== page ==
CentraState Healthcare System, located in Freehold Township, is a private, not-for-profit health organization with 285 in-patient beds and 2,600 employees, making it one of western Monmouth County's biggest employers. Five of CentraState’s properties, ranging from the hospital to assisted-living facilities, are exempt from paying property taxes due to its nonprofit status. However, after a state Tax Court judge earlier this year ruled that Morristown Medical Center had so intermingled its nonprofit and for-profit services and finances that it could no longer qualify for a tax exemption under state law, many nonprofit New Jersey hospitals are concerned they will see similar fates. In this case, CentraState currently pays $1.7 million a year in property taxes, or about 43 percent of its maximum assessment, but could be on the hook for $2 million more.
Morristown and the Atlantic Health System, owners of the Morristown Medical Center, finally reached a settlement, ending the closely-watched property tax battle dating back to 2006. The likelihood of a settlement increased significantly in June when Tax Court Judge Vito Bianco denied Morristown Medical Center's challenge to overturn the Morristown tax assessor's denial of tax-exempt status for portions of its operations, and ruled that the hospital would be responsible for paying taxes. The judge found that the medical center had so intermingled its nonprofit and for-profit services and finances that it could no longer qualify for a tax exemption under state law.
Issuing a decision that could have major statewide implications for the New Jersey health care industry, a New Jersey Tax Court judge has denied Morristown Medical Center's challenge to overturn the Morristown tax assessor's denial of tax-exempt status for portions of its operations. The ruling highlighted the difficulty in separating the charitable and for-profit activities of hospitals and other organizations, and nonprofit hospitals across New Jersey could be liable for millions of dollars in annual property taxes. The judge found that Morristown Medical Center had so intermingled its nonprofit and for-profit services and finances that it could no longer qualify for a tax exemption under state law.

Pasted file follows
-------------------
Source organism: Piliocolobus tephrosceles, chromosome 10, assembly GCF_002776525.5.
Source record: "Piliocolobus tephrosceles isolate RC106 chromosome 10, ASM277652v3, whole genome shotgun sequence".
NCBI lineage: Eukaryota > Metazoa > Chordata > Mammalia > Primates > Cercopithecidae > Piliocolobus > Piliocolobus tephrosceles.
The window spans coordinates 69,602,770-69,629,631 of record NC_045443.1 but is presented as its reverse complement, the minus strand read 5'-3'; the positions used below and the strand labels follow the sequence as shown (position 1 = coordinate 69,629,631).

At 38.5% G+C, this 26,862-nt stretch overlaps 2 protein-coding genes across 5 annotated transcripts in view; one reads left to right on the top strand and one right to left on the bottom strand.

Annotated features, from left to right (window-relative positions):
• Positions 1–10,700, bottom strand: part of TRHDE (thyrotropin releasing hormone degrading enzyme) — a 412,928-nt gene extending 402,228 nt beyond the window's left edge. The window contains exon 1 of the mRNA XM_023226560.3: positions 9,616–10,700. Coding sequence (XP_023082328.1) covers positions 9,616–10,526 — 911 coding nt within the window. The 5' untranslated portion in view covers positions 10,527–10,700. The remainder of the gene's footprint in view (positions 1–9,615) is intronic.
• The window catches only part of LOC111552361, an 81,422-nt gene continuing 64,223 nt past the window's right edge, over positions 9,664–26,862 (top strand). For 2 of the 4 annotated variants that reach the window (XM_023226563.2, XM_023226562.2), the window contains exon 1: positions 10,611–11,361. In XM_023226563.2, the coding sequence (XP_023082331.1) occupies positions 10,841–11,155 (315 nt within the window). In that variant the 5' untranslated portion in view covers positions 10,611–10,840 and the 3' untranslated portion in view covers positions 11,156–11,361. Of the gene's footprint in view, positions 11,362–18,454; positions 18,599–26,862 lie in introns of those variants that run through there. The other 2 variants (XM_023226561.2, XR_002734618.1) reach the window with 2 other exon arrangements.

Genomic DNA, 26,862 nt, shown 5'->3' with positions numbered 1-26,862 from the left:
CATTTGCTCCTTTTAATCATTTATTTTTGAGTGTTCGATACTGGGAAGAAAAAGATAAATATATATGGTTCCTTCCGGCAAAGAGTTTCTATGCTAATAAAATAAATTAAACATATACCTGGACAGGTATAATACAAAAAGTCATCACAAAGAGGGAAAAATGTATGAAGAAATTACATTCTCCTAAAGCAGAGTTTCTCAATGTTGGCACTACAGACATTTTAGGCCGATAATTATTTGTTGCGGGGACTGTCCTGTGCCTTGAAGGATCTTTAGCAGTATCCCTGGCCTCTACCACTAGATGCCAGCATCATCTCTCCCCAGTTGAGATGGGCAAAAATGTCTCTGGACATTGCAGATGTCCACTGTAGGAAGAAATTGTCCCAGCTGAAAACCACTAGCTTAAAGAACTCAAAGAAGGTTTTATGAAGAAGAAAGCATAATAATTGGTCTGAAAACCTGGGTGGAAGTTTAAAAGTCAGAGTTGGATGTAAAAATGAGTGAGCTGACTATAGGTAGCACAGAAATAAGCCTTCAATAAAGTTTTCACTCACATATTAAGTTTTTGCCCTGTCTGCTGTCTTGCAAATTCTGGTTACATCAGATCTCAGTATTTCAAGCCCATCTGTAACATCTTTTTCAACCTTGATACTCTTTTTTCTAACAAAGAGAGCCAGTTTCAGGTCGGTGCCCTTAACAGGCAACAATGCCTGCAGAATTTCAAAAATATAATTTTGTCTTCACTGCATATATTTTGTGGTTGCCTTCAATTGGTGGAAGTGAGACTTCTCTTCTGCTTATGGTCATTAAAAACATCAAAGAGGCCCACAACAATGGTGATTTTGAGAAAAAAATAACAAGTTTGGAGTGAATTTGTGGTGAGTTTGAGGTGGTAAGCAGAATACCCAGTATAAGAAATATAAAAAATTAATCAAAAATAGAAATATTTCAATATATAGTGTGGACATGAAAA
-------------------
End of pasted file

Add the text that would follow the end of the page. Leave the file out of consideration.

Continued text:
Morristown, New Jersey has fired a lawsuit against Morristown Medical Center due to its non-profit status, which exempts the business from having to pay property taxes. The case could have ramifications for the millions of dollars in property tax exemptions that now benefit scores of hospitals statewide.
Cash-strapped Illinois is facing $10 million a year in lost revenue caused by a tax-break for investor-owned hospitals. According to the Daily Herald, hospital industry officials say the tax credit recognizes the free care they provide to the uninsured, but some state officials were puzzled about how for-profit hospitals were able to land a major tax break in the intense closed-door negotiations during a statewide financial crisis.
Property tax rolls for the city of Boston, Massachusetts are growing modestly due to new construction and commercial properties previously being tax exempt. According to The Boston Globe, after two years of decline, the increase in tax revenue in the area can largely be attributed to new office towers, the expiration of tax breaks, and the sale of two Catholic hospitals to a for-profit company. Overall, the state of the city's current fiscal health is very positive.
A ruling by the Pennsylvania Supreme Court on a religious organizations school camp claimed that most of the 61-acre spread is taxable because it does not meet all of the criteria previously established for charities in the state. According to the Pittsburgh Post-Gazette, the ruling could mean a return to the 1980's and 1990's when the tax-exempt status of charities in the state of Pennsylvania, hospitals in particular, was regularly challenged by local governments.